Memorial Day

Memorial Day, originally called Decoration Day, is a day of remembrance for those who have died in our nation's service. There are many stories as to its actual beginnings, with over two dozen cities and towns laying claim to being the birthplace of Memorial Day. There is also evidence that organized women's groups in the South were decorating graves before the end of the Civil War: a hymn published in 1867, "Kneel Where Our Loves are Sleeping" by Nella L. Sweet carried the dedication "To The Ladies of the South who are Decorating the Graves of the Confederate Dead" (Source: Duke University's Historic American Sheet Music, 1850-1920). While Waterloo N.Y. was officially declared the birthplace of Memorial Day by President Lyndon Johnson in May 1966, it's difficult to prove conclusively the origins of the day. It is more likely that it had many separate beginnings; each of those towns and every planned or spontaneous gathering of people to honor the war dead in the 1860's tapped into the general human need to honor our dead, each contributed honorably to the growing movement that culminated in Gen Logan giving his official proclamation in 1868. It is not important who was the very first, what is important is that Memorial Day was established. Memorial Day is not about division. It is about reconciliation; it is about coming together to honor those who gave their all.

Sunday, May 24, 2009

Saturday, May 23, 2009

Outlaws in Love

Finally tracked down and killed themselves on May 23, 1934, Bonnie and Clyde remained all but forgotten, relegated to pulp magazines and a B movie or two, for 30 years. The infamy they enjoy today can be traced almost exclusively to the wonderfully filmed, if thematically wrongheaded, 1967 movie “Bonnie and Clyde,” a paean to hippie-era themes of anti-­authoritarianism and youth rebellion. Before the movie, there had been precisely one substantial biography. In the last nine years alone, by my count, there have been 10.

And now, in time for the 75th anniversary of the pair’s deaths on a Louisiana road, come 11 and 12. The one to pick up is “Go Down Together: The True, Untold Story of Bonnie and Clyde,” by Jeff Guinn, which is easily readable and includes much of the last two decades’ new scholar­ship. The one to avoid is “Bonnie and Clyde: The Lives Behind the Legend,” by Paul Schneider, a book whose idiosyncrasies include the author’s devotion to such italicized gun sounds as, on Page 8 alone, Pop! Pop! and Blam! and Rata rata rat.
Our cultural love affair with 1930s era villians never ends.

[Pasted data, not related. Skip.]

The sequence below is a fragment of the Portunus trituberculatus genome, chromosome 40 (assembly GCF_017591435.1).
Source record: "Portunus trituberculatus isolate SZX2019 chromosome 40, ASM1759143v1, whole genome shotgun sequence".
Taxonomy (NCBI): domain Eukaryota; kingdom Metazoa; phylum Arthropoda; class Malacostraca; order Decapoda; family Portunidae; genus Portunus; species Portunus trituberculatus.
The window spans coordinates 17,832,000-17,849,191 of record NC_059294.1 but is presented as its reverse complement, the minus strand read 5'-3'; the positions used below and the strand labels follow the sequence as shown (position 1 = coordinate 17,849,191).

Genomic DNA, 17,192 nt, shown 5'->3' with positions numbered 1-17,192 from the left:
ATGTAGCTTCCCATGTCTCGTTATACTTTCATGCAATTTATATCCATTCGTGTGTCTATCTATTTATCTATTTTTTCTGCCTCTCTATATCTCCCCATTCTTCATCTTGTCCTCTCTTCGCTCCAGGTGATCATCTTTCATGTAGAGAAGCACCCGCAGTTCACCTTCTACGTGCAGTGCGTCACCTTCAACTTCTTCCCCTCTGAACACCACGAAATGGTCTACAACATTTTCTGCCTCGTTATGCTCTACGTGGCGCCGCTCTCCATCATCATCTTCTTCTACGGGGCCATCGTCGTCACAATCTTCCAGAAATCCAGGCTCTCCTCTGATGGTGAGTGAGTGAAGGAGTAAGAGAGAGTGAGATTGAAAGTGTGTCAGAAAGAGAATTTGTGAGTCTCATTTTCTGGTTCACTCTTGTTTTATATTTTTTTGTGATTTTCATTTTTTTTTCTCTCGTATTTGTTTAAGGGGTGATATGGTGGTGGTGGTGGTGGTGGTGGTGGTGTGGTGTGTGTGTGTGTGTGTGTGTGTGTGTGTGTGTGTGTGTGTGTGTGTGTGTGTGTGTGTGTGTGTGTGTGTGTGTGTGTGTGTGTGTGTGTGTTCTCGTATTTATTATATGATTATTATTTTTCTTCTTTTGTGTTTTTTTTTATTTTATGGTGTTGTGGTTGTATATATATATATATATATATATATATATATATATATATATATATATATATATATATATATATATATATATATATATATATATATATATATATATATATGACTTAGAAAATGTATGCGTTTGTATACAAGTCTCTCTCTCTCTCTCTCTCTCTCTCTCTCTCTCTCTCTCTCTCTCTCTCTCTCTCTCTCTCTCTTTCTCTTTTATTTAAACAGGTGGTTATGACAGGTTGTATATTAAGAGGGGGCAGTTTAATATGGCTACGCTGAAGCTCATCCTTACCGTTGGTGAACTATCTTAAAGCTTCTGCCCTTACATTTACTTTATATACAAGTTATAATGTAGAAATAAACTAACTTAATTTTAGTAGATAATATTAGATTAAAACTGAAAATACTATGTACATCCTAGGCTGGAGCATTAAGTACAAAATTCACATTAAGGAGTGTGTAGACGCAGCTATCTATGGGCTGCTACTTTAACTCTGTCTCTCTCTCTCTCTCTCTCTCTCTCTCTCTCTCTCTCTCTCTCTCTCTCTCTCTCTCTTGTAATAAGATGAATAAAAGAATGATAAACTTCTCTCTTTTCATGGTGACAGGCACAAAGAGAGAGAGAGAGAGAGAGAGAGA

Friday, May 22, 2009

Meander Where You May?

Gintaras and others:

How do you feel about having an ongoing meander corner where we can initiate other conversations? Seems like there will always be book-related conversations that meander beyond the boundaries of American history, biography, and literature. That said, I can take it down, if there's no interest.

de Tocqueville on Slavery

"The danger of a conflict between the white and the black inhabitants of the Southern states of the Union (a danger which, however remote it may be, is inevitable) perpetually haunts the imagination of the Americans, like a painful dream. The inhabitants of the North make it a common topic of conversation, although directly they have nothing to fear from it; but they vainly endeavor to devise some means of obviating the misfortunes which they foresee. In the Southern states the subject is not discussed: the planter does not allude to the future in conversing with strangers; he does not communicate his apprehensions to his friends; he seeks to conceal them from himself. But there is something more alarming in the tacit forebodings of the South than in the clamorous fears of the North."

Wednesday, May 20, 2009

The Homestead Act of 1862

On January 1, 1863, Daniel Freeman, a Union Army scout, was scheduled to leave Gage County, Nebraska Territory, to report for duty in St. Louis. At a New Year's Eve party the night before, Freeman met some local Land Office officials and convinced a clerk to open the office shortly after midnight in order to file a land claim. In doing so, Freeman became one of the first to take advantage of the opportunities provided by the Homestead Act, a law signed by President Abraham Lincoln on May 20, 1862. At the time of the signing, 11 states had left the Union, and this piece of legislation would continue to have regional and political overtones.

Tuesday, May 19, 2009

David Herbert Donald

David Herbert Donald died yesterday.

Monday, May 18, 2009

Even God Quotes Tocqueville